The North East coast of England, and in particular the seafaring communities around the mouth of the River Tyne, has a proud and incredible record of lifesaving.
Today only three Volunteer Life Brigades remain in the whole of Britain, Tynemouth Volunteer Life Brigade, the first to be formed in 1865, followed swiftly by South Shields Volunteer Life Brigade in 1866 and Sunderland Volunteer Life Brigade followed some ten years later.
We are extremely proud of the achievements of South Shields Volunteer Life Brigade, which was the first to save life from a shipwreck using the breeches buoy.
Their Grade Two listed Watch House, located at the foot of the pier in South Shields, is a fascinating place to visit.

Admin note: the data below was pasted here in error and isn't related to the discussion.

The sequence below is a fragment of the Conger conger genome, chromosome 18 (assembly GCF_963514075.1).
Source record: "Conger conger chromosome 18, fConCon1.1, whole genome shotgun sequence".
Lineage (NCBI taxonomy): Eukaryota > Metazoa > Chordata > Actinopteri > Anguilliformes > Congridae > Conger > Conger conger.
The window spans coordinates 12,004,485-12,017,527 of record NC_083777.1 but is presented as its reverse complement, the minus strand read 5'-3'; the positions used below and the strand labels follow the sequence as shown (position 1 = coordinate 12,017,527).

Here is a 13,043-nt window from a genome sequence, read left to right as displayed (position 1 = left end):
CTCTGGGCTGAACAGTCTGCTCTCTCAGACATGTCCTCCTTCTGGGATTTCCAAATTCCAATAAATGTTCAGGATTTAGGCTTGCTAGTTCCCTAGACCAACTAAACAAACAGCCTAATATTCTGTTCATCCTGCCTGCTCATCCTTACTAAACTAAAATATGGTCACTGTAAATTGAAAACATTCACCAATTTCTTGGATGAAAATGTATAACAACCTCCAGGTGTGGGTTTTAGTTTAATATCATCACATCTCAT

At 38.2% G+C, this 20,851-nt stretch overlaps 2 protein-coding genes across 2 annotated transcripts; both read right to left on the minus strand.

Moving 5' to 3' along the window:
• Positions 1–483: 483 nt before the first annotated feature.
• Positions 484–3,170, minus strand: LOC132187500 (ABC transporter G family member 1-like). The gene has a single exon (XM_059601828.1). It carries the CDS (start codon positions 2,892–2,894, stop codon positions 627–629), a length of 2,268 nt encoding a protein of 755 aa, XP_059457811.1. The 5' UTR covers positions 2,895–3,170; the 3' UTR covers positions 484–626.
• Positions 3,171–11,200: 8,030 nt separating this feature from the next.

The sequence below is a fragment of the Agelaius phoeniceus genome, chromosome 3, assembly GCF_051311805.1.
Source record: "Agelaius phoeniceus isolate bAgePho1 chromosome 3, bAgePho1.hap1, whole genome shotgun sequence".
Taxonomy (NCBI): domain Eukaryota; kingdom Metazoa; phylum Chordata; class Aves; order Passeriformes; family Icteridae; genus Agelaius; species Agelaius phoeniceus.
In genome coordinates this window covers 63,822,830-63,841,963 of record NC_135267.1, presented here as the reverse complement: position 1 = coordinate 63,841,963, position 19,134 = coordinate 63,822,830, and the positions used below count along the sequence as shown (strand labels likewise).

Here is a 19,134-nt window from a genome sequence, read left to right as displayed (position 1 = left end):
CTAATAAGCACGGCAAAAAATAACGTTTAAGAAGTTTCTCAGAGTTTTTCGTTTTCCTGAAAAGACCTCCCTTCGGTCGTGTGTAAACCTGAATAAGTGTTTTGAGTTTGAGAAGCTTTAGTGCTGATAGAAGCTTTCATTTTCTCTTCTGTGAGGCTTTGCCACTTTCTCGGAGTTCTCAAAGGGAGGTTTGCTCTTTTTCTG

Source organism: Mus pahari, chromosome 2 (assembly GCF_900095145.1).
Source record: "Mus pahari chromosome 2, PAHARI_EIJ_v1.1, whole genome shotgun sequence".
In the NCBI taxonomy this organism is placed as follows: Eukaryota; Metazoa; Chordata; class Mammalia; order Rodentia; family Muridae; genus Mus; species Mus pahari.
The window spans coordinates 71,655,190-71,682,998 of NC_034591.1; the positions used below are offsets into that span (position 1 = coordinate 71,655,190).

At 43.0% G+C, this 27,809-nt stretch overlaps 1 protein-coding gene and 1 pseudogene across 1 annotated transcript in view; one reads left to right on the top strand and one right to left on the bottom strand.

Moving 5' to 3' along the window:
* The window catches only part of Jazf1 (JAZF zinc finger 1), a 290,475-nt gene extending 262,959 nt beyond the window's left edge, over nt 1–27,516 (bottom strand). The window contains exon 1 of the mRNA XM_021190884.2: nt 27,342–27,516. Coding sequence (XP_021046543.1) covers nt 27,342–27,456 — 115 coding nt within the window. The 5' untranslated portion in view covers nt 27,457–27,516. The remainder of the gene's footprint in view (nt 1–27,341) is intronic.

The Watch House is a building of immense architectural and historical interest with its Watch Tower, wooden spiral staircase and adjoining Coast rescue equipment building. It is said to be one of the oldest surviving all-wooden mid-Victorian buildings in Britain.
The building houses a unique collection of artifacts, photographs, records and equipment from its beginning in 1866 to the present day. Significant items include a full set of original breeches buoy rescue equipment, figureheads from shipwrecks, a variety of name boards and wooden decorative carvings from ships.
Open during special events and regular open days.
Contact details and how to get here
South Shields Volunteer Life Brigade
Tyne and Wear NE33 2JZ